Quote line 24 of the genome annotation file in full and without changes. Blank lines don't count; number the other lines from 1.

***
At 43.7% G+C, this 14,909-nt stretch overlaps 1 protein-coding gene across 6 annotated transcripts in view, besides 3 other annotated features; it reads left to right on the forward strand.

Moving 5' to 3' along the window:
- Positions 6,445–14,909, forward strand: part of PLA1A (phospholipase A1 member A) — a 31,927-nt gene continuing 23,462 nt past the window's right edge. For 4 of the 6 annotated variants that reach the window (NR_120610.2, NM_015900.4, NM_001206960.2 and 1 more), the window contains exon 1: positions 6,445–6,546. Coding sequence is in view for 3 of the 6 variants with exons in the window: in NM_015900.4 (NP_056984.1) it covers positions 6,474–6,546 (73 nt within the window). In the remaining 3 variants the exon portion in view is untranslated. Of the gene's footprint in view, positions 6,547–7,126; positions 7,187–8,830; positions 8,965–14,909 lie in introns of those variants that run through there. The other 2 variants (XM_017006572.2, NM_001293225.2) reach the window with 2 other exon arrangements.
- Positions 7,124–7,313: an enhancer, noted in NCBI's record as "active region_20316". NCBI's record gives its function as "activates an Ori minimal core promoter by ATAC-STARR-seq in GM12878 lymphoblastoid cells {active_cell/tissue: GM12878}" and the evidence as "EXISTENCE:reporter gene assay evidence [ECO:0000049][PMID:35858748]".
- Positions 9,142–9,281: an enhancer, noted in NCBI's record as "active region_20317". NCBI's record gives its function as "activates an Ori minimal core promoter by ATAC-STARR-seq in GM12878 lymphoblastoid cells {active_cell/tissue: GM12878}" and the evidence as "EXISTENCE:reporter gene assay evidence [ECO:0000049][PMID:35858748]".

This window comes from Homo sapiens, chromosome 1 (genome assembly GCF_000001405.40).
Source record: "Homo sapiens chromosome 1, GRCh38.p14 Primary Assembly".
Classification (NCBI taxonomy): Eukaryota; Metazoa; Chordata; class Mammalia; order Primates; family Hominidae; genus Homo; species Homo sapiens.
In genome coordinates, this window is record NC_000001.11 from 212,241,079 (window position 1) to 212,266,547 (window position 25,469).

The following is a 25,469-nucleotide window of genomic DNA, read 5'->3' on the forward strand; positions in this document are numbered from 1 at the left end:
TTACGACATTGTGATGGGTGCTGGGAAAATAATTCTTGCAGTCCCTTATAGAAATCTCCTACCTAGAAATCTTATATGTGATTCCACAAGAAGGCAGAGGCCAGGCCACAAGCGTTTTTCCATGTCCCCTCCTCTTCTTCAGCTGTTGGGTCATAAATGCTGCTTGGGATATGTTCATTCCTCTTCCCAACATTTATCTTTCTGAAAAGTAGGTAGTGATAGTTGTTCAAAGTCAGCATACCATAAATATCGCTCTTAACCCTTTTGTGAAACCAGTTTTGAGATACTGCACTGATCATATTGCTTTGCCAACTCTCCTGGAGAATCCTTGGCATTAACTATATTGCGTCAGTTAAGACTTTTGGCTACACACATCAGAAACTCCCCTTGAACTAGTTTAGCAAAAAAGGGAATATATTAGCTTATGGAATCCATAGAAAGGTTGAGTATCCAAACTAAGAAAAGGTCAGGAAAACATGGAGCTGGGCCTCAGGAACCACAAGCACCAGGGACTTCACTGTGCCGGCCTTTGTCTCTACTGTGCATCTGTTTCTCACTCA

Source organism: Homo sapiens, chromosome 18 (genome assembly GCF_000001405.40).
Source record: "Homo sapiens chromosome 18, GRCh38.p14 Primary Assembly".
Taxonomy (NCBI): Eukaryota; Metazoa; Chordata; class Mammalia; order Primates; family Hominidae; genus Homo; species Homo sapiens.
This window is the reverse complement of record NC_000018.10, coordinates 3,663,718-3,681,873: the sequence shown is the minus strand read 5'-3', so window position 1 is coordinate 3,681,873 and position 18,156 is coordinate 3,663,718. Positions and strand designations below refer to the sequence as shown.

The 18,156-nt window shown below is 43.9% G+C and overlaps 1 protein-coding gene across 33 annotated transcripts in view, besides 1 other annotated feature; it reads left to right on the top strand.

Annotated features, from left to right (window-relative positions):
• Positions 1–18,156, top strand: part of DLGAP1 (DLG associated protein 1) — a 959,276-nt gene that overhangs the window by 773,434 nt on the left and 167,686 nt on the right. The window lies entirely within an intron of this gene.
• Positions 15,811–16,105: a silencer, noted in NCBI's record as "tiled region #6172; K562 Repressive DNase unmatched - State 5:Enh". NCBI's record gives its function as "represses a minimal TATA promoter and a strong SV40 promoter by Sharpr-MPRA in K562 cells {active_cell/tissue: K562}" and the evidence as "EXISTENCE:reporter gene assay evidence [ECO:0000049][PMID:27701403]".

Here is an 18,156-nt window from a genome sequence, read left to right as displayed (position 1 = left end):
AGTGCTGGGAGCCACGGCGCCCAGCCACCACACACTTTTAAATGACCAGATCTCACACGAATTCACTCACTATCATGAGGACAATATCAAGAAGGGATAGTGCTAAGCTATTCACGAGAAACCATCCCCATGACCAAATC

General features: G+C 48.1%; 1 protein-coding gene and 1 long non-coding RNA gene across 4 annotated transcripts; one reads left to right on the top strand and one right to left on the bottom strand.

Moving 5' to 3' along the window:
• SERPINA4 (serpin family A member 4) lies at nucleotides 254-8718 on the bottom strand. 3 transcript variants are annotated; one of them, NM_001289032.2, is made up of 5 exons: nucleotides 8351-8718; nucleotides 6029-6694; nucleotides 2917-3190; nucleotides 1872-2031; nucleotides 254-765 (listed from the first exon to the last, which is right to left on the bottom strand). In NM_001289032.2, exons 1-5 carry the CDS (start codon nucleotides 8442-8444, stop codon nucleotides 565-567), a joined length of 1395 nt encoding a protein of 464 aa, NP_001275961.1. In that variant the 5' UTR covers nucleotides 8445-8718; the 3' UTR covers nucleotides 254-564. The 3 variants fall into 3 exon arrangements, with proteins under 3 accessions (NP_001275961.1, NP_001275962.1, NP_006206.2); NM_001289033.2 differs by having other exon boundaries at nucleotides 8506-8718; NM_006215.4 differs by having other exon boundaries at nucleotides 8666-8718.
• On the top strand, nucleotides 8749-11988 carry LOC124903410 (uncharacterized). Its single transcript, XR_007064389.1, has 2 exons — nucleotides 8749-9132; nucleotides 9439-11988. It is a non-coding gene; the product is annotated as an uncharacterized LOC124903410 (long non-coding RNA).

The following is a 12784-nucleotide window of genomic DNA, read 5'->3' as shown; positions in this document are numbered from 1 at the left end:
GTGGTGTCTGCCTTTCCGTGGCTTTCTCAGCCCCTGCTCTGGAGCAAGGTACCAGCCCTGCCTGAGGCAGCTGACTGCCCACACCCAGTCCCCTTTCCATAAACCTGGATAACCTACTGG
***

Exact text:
• SERPINA4 (serpin family A member 4) lies at nucleotides 254-8718 on the bottom strand. 3 transcript variants are annotated; one of them, NM_001289032.2, is made up of 5 exons: nucleotides 8351-8718; nucleotides 6029-6694; nucleotides 2917-3190; nucleotides 1872-2031; nucleotides 254-765 (listed from the first exon to the last, which is right to left on the bottom strand). In NM_001289032.2, exons 1-5 carry the CDS (start codon nucleotides 8442-8444, stop codon nucleotides 565-567), a joined length of 1395 nt encoding a protein of 464 aa, NP_001275961.1. In that variant the 5' UTR covers nucleotides 8445-8718; the 3' UTR covers nucleotides 254-564. The 3 variants fall into 3 exon arrangements, with proteins under 3 accessions (NP_001275961.1, NP_001275962.1, NP_006206.2); NM_001289033.2 differs by having other exon boundaries at nucleotides 8506-8718; NM_006215.4 differs by having other exon boundaries at nucleotides 8666-8718.